The plaintiff on the other hand contends that this case is on all fours with the Malloy case because there was evidence that the automobile at the time it was stolen was parked on the street. There was some evidence on which to base this contention. One Hurd, who was riding in the automobile at the time of the accident, testified that at about 3:30 on the afternoon of the day of the accident (which was prior to the accident) he and his wife, together with Burnash and one O'Brien, drove to Harrison Avenue in a taxicab, that they got out at Rose Street, that "there was another car there" (referring to the automobile which was involved in the accident), that O'Brien had the keys to it, and that they all got in and drove off. If these facts were found the case is not essentially different from Malloy v. Newman, and if that case is to be followed the judge erred in entering verdicts for the defendants. In the Malloy case the defendant left his unregistered automobile on a public way in Allston, with the doors unlocked and the key in the ignition switch. The defendant knew that there were many thefts of automobiles and that it was dangerous to leave an automobile unlocked and unguarded. Shortly after the automobile was parked it was stolen, and about two hours later the thief, while driving the automobile in Charlestown in a reckless manner, ran into and killed the plaintiff's intestate, a police officer. It was held that the act of the defendant in permitting his unregistered automobile to remain on a public way was evidence of negligence, and (two justices dissenting) that it could have been found that this negligence was the proximate cause of the death of the plaintiff's intestate.
The Malloy case did not purport to overrule the case of Slater v. T.C. Baker Co. 261 Mass. 424, decided fourteen years earlier, but attempted to distinguish it. In that case an employee of the owner of an automobile left it in the street unlocked, with the key in the lock, and with the "ratchet brake" not fully set. While so left the automobile was misappropriated by a thief who, while driving it in a negligent manner, injured one plaintiff and killed the intestate of the other plaintiff. This court, while apparently conceding that negligence of the defendant could be found from the manner in which its automobile had been left, held that the larceny of the automobile and its use by the thief were intervening independent acts which the defendant was not bound to anticipate and to guard against, and that the causal connection between the defendant's negligence and the subsequent injuries was broken by the larceny of the automobile and its use by the thief.
In Sullivan v. Griffin, 318 Mass. 359, which was decided by a unanimous court four years after the Malloy case, the Slater case was followed. There the defendant, who lived in Boston, parked his automobile partly in his driveway and partly on the sidewalk. It was left unattended with a window open and with the key in the ignition switch. Subsequently it was stolen by two boys, and while it was being negligently driven by a companion of one of them the plaintiff's intestate was knocked down and killed. It was held that although the defendant violated not only a city ordinance forbidding automobiles to be parked on the sidewalk but also G.L. (Ter. Ed.) c. 90, § 13, which prohibits one having control or charge of a motor vehicle from allowing "such vehicle to stand in any way and remain unattended without first locking or making it fast," and these violations were evidence of negligence on the part of the defendant, such negligence was not the proximate cause of the death of the plaintiff's intestate. The court rested its decision squarely on the authority of the Slater case which, it said, was not overruled by the Malloy case. In its opinion the court observed, "The plaintiff's contentions go far toward making the defendant an insurer as to the consequences of every accident in which his automobile might become involved while operated by the original thieves or their successors in possession. This is a course upon which, even if it were open, we decline to embark" (page 362). The Slater and Sullivan cases were cited with approval in Pochi v. Brett, 319 Mass. 197, 204, and in Ouellette v. Bethlehem-Hingham Shipyard, Inc. 321 Mass. 390, 393.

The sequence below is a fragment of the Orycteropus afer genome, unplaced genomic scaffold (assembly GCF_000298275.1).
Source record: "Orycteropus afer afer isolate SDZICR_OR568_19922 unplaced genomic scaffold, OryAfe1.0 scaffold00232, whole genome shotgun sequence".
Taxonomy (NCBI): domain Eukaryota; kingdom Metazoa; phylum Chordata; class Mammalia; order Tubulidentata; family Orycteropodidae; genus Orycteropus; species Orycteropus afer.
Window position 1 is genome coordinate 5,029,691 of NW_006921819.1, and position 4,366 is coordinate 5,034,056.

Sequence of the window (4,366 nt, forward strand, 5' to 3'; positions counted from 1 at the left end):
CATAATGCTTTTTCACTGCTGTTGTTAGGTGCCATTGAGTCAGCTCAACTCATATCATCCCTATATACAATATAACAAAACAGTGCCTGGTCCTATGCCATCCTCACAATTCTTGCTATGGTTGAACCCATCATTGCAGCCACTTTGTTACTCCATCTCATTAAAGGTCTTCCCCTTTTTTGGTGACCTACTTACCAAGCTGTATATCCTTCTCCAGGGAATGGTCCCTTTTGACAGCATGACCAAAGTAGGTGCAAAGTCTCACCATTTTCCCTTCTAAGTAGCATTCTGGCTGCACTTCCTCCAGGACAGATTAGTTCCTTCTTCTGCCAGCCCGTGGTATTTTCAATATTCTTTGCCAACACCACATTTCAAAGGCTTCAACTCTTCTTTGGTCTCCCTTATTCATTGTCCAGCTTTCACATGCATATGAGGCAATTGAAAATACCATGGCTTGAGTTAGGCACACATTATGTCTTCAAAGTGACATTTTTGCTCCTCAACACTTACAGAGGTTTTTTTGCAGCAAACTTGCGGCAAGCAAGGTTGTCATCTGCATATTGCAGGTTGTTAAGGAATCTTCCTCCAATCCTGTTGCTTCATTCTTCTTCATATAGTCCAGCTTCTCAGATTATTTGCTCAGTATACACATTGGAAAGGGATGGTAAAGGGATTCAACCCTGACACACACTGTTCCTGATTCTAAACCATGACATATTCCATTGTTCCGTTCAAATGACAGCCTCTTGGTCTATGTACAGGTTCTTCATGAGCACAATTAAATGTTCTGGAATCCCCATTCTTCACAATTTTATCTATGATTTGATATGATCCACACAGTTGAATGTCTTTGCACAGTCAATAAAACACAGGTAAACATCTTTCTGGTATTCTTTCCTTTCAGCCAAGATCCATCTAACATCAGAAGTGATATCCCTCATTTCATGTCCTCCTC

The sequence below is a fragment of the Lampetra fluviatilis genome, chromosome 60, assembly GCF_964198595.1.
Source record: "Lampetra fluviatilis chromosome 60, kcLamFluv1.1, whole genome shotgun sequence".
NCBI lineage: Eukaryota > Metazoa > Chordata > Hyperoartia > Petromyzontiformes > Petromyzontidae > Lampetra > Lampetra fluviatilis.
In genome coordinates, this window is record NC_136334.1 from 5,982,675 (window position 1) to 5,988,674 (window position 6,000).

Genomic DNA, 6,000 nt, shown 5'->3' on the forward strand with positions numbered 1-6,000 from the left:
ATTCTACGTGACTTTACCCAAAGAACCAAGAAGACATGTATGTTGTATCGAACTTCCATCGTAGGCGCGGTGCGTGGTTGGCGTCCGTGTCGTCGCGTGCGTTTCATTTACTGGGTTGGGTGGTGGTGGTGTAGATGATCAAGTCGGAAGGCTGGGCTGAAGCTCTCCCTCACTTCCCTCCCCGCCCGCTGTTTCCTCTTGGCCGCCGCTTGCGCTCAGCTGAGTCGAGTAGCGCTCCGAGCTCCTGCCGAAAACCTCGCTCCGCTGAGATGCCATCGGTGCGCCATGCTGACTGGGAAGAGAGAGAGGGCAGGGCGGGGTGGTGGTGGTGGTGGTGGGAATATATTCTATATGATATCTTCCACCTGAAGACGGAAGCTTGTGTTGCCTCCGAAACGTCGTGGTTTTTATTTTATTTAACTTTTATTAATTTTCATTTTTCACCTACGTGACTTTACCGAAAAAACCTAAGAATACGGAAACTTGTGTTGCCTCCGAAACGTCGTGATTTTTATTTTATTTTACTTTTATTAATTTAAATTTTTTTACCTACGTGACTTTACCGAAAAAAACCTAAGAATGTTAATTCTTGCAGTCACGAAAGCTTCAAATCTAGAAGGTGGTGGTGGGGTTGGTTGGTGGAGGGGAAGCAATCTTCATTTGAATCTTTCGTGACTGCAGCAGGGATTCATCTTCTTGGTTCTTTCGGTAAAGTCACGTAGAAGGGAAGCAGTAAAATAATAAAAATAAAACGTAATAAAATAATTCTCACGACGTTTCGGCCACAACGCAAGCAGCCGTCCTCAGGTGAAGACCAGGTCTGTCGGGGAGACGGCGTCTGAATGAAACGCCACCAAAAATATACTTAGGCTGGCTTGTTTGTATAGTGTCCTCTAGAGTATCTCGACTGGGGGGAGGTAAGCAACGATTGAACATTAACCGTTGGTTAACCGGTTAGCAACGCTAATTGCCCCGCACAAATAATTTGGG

Thus under our decisions the situation seems to be this: If one leaves his automobile on a public way "unattended without first locking or making it fast" in violation of G.L. (Ter. Ed.) c. 90, § 13, and a thief steals it and negligently injures a person, the injured person cannot recover because the owner's negligence as matter of law is not considered to be the proximate cause of the injury. Such in effect is the holding in the Slater and Sullivan cases. Yet under the Malloy case if one allows an unregistered automobile to remain on a public way and a thief steals it and negligently injures a person, recovery is allowed on the ground that it cannot be said as matter of law that the conduct of the thief broke the chain of causation. Stated differently, in both situations the original conduct of the defendant consisted of negligence arising from the violation of a statute, yet in the one case the act of the thief is held to make that negligence of no consequence while in the other it is held that the negligence is still operative or at least can be found so to be.